Southern Women Black and White in the Old South

ISBN-10: 0882959638
ISBN-13: 9780882959634
Edition: 2nd 2002
List price: $24.95 Buy it from $4.56
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Description: McMillen summarises the latest thinking about the lives of women in the South, both white and black, elite and ordinary. One of the best features of the book is the author's ability to weave the lives of all these women together in the same  More...

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Book details

List price: $24.95
Edition: 2nd
Copyright year: 2002
Publisher: John Wiley & Sons, Incorporated
Publication date: 10/16/2001
Binding: Paperback
Pages: 240
Size: 5.25" wide x 7.75" long x 0.50" tall
Weight: 0.594
Language: English

McMillen summarises the latest thinking about the lives of women in the South, both white and black, elite and ordinary. One of the best features of the book is the author's ability to weave the lives of all these women together in the same chapters. The excellent introduction is followed by four chapters on Family Life and Marriage, Reproduction and Childrearing, Social Concerns: Education and Religion, and Women at Work. McMillen points out that many myths still surround antebellum Southern women. They were much more complicated people than the women portrayed in many novels and histories. Of course, they cannot be lumped into one group as they differed according to time, region, race, and class, but all were influenced by living in a rural, agricultural, slave society. In this society women were supposed to be submissive and hardworking and devoted to the family and home; each person had a place and women were supposed to know theirs.

The son of an attorney who practiced before the U.S. Supreme Court, John Hope Franklin was born in Rentiesville, Oklahoma on January 2, 1915. He received a B. A. from Fisk University in 1935 and a master's degree in 1936 and a Ph.D. in 1941 from Harvard University. During his career in education, he taught at a numerous institutions including Brooklyn College, Harvard University, the University of Chicago, and Duke University. He also had teaching stints in Australia, China, and Zimbabwe. He has written numerous scholarly works including The Militant South, 1800-1861 (1956); Reconstruction After the Civil War (1961); The Emancipation Proclamation (1963); and The Color Line: Legacy for the 21st Century (1993). His comprehensive history From Slavery to Freedom: A History of African-Americans (1947) is generally acknowledged to be the basic survey of African American history. He received numerous awards during his lifetime including the Medal of Freedom in 1995 and the John W. Kluge Prize for the Study of Humanities in 2006. He worked with Thurgood Marshall's team of lawyers in their effort to end segregation in the 1954 case Brown v. Board of Education and participated in the 1965 march from Selma to Montgomery, Alabama with Dr. Martin Luther King, Jr. He was president of the American Historical Association, the Organization of American Historians, the Southern Historical Association, and the American Studies Association. He was also a founding member of the Black Academy of Arts and served on the U.S. Commission for UNESCO and the Committee on International Exchange of Scholars. He died of congestive heart failure on March 25, 2009 at the age of 94.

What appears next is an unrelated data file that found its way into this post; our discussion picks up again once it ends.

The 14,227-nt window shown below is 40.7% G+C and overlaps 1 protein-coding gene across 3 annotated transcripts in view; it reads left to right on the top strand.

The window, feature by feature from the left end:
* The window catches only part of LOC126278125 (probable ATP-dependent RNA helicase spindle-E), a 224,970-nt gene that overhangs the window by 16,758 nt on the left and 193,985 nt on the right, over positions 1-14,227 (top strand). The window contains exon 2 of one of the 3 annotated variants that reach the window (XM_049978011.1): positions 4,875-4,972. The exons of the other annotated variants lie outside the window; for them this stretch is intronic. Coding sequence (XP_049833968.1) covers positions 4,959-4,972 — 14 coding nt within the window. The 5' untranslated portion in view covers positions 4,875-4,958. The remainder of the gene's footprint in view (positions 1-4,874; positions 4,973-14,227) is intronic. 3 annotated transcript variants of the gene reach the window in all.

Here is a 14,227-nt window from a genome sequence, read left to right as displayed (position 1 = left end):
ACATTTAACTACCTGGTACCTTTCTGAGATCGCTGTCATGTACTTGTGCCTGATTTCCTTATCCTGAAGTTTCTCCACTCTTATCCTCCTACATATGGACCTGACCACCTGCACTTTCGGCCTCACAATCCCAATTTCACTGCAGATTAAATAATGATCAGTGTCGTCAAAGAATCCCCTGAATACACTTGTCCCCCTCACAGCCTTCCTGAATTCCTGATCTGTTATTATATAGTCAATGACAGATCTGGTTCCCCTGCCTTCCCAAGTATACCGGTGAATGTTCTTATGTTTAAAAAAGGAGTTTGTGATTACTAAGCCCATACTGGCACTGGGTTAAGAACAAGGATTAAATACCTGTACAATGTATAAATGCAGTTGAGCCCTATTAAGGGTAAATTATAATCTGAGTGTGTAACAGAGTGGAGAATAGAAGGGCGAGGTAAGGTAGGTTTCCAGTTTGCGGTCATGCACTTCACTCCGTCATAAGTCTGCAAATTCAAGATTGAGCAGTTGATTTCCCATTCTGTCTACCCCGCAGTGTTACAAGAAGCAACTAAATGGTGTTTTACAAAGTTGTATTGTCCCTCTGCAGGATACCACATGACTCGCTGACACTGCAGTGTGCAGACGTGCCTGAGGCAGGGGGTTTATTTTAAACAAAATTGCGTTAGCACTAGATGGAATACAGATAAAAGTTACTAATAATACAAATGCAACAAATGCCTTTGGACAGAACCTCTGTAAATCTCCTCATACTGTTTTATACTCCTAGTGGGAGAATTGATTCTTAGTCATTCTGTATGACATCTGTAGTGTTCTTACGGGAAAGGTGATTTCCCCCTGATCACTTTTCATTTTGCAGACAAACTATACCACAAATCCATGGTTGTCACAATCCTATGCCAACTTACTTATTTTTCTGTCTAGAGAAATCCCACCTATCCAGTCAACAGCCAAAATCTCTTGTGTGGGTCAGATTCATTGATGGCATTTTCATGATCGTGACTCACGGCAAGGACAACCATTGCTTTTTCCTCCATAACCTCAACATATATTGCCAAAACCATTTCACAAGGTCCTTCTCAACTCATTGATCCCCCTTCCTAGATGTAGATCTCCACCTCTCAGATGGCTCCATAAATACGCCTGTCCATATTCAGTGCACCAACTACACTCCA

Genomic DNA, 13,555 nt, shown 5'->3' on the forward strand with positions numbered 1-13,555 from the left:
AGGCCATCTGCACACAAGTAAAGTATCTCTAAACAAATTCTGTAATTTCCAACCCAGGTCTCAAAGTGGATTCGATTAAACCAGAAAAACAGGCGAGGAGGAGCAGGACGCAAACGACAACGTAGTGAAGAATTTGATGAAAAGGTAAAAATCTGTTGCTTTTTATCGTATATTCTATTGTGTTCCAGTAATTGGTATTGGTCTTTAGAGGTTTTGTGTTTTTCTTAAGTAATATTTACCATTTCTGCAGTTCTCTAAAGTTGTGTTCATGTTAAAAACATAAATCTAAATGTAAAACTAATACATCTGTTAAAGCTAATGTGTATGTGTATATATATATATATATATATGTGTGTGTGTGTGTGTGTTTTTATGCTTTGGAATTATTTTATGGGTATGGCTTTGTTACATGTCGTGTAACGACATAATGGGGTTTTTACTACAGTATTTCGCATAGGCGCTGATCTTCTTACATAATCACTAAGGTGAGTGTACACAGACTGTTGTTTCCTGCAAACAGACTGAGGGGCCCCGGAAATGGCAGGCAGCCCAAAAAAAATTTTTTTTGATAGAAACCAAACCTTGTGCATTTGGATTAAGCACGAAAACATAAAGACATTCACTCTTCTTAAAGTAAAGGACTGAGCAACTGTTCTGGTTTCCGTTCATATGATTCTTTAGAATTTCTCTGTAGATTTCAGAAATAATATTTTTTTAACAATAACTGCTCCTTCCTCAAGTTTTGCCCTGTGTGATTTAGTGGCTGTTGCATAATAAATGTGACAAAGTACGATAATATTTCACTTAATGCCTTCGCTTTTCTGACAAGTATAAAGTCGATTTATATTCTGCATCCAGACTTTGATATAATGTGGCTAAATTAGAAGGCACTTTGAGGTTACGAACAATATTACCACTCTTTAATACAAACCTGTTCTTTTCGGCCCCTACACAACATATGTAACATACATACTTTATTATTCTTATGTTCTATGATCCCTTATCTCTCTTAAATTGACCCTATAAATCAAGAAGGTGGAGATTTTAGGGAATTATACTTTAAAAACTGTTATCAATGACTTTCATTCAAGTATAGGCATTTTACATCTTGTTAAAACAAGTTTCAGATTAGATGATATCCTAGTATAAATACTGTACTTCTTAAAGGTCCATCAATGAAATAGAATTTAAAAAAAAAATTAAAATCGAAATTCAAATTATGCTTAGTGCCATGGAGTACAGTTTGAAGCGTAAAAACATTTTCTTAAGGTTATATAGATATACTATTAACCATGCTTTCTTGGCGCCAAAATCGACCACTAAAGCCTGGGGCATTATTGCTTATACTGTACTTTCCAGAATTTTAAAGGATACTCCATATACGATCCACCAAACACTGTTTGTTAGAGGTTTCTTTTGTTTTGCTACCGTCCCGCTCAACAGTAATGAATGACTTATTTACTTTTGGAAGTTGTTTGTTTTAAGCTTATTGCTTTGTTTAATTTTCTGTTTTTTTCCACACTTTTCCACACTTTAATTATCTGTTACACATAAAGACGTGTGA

Forward
Acknowledgments
INTRODUCTION: An Overview of the South and Southern Women
Family Life and Marriage
Family
Courtship and Marriage
Miscegenation and Sexuality
Marriage
Black Women and Marriage
White Women and Marriage
Laws and Marriage
Reproduction and Childrearing
Fertility
Pregnancy
Childbearing
Motherhood and Childrearing
Social Concerns: Education and Religion
Education
The School Experience
Education for the Less Privileged
White Women and Religion
Women’s Benevolence
Black Women and Religion
Women and Work
The Meaning of Southern Women’s Work
Slave Labor
Slave Protest
White Women and Work
Work on the Frontier
Paid Employment
Nontraditional Roles
Interracial and Class Relationships
Those Who Questioned Slavery
Southern Women and the Confederacy
Elite White Women
Slave and Free Black Women
Yeoman and Poor Farmwives
Coping Skills and Union Supporters
End of War
Conclusion
Bibliographical Essay
Index

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